On Friday Nicaragua’s President, Daniel Ortega, ordered the expulsion of the United Nations human rights team posted in the country. This demand takes place only two days after the team published a report that condemned the government’s violent response to the ongoing political conflict.
Since mid-April, demonstrators in Nicaragua have taken to the streets. Protests were initially in reaction to the government’s planned budgetary cuts to social security systems. While the government has cancelled these austerity measures, the protest have not ceased. Since April, the activist have expanded their cause. They have called for Ortega to step down as President and for the release of political prisoners. During these months of political turmoil, more than 300 people have been killed, 2,000 injured, and 23,000 Nicaraguans have turned to Costa Rica for refuge from the violence.
The UN report describes many human rights abuses. These include arbitrary detentions of civilians, extrajudicial killings, forced disappearances, rape, and torture. Journalist critical of the government and human rights defenders have also been criminalized. On the streets, protesters have been fired upon with live ammunition.
The murder, torture, and sexual violence has been conducted by both State authorities and paramilitary forces. That is, civilians loyal to the Sandinista party, whom President Ortega represents, have organized into “shock forces” or “mobs.” These groups work in coordination with the National Police, and act with impunity.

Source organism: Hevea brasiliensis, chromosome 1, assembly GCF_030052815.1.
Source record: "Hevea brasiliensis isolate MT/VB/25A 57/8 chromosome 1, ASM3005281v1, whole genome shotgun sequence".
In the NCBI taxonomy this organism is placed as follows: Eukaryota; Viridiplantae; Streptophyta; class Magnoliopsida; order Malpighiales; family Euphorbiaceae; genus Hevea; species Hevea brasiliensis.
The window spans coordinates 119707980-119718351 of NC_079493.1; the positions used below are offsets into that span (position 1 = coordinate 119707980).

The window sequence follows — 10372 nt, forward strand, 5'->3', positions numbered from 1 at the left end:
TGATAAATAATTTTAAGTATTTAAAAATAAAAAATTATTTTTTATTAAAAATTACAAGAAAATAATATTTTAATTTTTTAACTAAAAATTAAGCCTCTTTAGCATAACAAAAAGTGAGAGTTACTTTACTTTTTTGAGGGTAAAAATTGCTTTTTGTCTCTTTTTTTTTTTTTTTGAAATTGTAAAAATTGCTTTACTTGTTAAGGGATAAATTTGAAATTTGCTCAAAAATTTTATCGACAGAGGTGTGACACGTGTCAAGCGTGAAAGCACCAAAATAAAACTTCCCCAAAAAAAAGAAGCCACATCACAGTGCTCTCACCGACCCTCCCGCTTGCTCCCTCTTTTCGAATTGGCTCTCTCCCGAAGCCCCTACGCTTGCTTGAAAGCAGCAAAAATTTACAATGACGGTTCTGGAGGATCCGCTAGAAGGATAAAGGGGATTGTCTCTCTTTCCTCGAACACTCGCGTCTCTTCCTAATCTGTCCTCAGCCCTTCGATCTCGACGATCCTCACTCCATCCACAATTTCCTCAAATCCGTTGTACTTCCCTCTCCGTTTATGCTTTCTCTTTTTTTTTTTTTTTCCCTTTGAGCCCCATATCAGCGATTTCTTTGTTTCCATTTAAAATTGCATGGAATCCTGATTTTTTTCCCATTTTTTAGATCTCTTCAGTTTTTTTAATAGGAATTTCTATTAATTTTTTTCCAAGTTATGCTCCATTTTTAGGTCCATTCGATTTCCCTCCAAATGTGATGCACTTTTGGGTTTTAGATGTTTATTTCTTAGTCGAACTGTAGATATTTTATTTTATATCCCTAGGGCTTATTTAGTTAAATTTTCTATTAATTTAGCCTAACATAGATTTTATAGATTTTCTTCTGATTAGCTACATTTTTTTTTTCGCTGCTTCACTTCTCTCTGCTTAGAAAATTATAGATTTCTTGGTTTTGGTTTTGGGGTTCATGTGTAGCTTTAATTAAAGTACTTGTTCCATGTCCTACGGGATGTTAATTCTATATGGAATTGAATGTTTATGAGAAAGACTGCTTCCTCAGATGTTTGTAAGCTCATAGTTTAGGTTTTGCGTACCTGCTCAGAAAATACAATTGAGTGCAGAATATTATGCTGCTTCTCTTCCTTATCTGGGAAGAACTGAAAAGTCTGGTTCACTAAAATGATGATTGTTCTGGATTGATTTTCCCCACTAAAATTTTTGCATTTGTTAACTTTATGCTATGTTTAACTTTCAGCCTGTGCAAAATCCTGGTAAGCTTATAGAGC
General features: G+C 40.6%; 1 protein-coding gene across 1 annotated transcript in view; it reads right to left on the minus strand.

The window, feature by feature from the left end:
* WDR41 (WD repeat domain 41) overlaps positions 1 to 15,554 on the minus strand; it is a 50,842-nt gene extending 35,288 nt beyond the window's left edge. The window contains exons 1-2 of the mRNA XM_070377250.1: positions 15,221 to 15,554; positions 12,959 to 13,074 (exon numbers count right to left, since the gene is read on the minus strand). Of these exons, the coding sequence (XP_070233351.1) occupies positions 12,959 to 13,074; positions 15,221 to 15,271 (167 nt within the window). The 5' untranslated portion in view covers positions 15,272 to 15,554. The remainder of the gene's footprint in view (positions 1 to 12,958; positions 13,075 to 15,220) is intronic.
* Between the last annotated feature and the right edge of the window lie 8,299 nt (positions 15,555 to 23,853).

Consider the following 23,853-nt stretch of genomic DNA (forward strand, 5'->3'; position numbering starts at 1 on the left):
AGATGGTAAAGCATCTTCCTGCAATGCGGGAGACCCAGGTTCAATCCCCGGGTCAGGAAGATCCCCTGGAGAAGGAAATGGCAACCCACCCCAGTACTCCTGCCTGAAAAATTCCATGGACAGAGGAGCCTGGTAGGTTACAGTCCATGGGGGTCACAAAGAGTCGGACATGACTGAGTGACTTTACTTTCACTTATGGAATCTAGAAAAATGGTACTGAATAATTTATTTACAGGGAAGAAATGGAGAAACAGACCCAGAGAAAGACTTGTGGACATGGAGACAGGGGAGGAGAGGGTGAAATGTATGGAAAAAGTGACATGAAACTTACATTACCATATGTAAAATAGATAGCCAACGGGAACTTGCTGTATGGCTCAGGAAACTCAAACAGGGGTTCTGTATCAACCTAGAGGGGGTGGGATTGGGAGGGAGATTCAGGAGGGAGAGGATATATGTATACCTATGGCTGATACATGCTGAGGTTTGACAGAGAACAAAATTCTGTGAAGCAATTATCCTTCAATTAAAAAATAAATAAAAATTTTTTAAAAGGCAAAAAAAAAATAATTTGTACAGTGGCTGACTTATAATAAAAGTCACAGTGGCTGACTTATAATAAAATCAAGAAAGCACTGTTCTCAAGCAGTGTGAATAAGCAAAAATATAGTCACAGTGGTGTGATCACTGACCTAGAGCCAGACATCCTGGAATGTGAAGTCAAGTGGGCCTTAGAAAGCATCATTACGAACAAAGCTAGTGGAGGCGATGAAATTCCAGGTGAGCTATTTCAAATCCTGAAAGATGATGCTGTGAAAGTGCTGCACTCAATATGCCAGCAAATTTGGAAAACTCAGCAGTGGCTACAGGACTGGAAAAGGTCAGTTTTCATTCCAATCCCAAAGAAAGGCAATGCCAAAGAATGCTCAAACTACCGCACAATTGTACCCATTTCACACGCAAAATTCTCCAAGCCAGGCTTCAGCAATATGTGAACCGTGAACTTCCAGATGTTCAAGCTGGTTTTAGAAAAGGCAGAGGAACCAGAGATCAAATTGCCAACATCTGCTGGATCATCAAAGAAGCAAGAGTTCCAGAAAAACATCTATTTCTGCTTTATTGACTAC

The Nicaraguan government denied the accusations detailed in the UN document. They called the report “subjective, slanted, prejudiced and notoriously biased, drafted under the influence of sectors linked to the opposition.” The government’s statement also said that the demonstrators are not social protesters. Instead, they are “an attempt at a coup d’état aimed at breaking the constitutional order” and are working with foreign interests. In the courts, some arrested protesters face terrorism charges.
The government defends their actions by pointing to the 22 officers killed thus far in the conflict. They use these deaths as evidence that protests have not been peaceful. According the UN report, it is true that some demonstrators were violent, but they are a minority. Moreover, in cases of protester violence, the use of lethal force to repress non-lethal threats is a violation of international human rights.
The UN team was situated in Nicaragua as an unbiased, watchdog body to monitor the ongoing events. The expulsion of the UN human rights team is a blatant indication of malicious intent by the government. Now more than ever, the world must pay attention to the crisis in Nicaragua. International leaders must stay aware of the situation as it continues to unfold and support asylum seekers.
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